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Jock Itch

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Tinea cruris

  • It is a fungal infection of the skin around the groin or the area in between the buttocks.  It usually causes a scaly rash that may cause some burning or itching.  Treatment is usually with anti-fungus creams or with oral anti-fungus pills.

  • A scaly rash in the groin or in between the buttocks; it usually does not involve the skin around the scrotum.
  • The rash is generally red and scaly with sharp margins.  It often spreads outward, with the central part becoming clear as the rash spreads.
  • In some people, the area may remain darker than normal skin, even after the infection has been fully treated.
  • The rash may not cause any symptoms but usually it is very itchy.  In some cases, it may also cause stinging or burning.  The rash is usually not painful.
  • It can also cause the skin to be wet and "weepy."
  • The surrounding skin may become infected and cause Cellulitis (inflammation).

  • Jock itch is due to a fungal infection of the skin around the groin and in between the buttocks.
  • The bacteria responsible for jock itch are as follows:
    1. Epidermophyton floccosum
    2. Trichophyton rubrum
    3. Trichophyton mentagrophytes

  • Examination -- the doctor usually easily recognizes the typical appearance of the rash.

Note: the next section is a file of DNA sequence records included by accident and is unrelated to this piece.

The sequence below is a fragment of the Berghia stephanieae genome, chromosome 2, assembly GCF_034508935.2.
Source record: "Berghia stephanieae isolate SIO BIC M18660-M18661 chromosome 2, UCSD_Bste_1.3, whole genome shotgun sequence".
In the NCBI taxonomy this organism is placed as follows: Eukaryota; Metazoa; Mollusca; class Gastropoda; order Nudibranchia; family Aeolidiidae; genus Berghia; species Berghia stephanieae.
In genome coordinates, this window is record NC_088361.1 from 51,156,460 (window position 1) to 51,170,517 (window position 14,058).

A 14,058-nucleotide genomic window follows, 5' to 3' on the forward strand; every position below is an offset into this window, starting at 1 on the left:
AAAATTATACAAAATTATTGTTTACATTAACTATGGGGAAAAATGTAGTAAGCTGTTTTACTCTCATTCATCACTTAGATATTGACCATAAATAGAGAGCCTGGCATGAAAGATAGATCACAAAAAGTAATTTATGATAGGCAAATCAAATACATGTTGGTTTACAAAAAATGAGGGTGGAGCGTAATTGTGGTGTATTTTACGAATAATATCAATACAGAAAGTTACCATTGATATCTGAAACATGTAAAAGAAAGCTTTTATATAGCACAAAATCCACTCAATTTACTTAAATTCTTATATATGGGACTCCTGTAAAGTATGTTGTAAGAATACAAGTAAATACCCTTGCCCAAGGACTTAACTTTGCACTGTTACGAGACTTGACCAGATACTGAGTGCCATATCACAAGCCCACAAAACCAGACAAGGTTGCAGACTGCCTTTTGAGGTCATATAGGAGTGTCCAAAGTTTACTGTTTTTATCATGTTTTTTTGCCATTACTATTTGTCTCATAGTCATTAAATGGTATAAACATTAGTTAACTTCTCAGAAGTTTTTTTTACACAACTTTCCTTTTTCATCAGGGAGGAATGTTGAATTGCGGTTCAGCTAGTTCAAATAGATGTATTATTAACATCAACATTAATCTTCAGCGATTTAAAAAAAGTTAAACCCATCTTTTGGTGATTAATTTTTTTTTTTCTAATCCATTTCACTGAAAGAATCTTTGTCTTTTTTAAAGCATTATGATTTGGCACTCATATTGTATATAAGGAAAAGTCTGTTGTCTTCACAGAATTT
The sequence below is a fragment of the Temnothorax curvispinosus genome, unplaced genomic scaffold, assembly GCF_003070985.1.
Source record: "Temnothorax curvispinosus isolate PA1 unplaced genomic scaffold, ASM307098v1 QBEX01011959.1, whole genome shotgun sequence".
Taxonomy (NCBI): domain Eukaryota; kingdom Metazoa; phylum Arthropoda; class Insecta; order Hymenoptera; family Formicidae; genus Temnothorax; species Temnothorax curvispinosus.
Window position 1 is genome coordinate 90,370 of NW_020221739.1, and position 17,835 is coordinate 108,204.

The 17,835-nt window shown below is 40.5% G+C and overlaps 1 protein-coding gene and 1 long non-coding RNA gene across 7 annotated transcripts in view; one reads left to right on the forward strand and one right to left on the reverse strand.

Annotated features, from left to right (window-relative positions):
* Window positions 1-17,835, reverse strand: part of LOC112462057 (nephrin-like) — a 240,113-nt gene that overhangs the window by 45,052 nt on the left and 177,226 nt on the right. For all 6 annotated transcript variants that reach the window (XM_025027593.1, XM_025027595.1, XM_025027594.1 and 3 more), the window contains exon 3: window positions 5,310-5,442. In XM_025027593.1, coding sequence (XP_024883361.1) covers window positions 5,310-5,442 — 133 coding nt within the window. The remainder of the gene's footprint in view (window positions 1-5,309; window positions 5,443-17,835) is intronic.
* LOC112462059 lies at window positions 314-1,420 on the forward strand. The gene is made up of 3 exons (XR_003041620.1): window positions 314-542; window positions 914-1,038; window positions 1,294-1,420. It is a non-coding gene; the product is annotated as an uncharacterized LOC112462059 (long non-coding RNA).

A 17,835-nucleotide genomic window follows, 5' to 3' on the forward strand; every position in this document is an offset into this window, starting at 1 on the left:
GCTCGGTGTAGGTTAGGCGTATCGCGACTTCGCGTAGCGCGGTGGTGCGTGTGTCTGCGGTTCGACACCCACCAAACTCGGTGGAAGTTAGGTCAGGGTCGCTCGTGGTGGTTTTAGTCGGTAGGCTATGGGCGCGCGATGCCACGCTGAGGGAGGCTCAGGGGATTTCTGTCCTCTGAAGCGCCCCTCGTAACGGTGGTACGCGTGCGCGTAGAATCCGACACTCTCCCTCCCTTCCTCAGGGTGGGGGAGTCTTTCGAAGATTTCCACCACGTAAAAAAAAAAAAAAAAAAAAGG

• The doctor may also scrape the rash and examine it under the microscope.
  • Sometimes a culture of the rash may be needed to make the diagnosis.

  • Treatment with any one of the numerous anti-fungul creams.
  • Usually, the treatment needs to be continued for 1 to 2 weeks.  Sometimes, over-the-counter anti-fungus creams are enough.  Other times, one may need a prescription-strength cream.
  • For jock itch that does not respond to creams, an oral anti-fungus medicine such as griseofulvin, itraconazole, or terbinafine can be used. However, all of these medications are expensive.
  • Treatment is usually successful within 1 to 2 weeks.

  • General measures, used to prevent fungal infections, are important.  Keep the skin dry -- moist skin encourages fungal infections.
  • Dry all areas of the skin after a bath or after heavy sweating, especially in between skin folds and in the groin area.
  • Wear loose-fitting clothing.
  • Use talc or other drying powders to keep dry the areas that perspire a lot, especially the groin.  You can even use over-the-counter anti-fungus powders for this purpose.
  • People using steroid creams, taking steroid pills, or those with diabetes have a higher chance of developing fungal infections, and need to be especially careful.
  • People who perspire a lot and obese people should be very careful to keep the area around the groin and buttocks dry.  Remember, moist skin encourages fungal infections.

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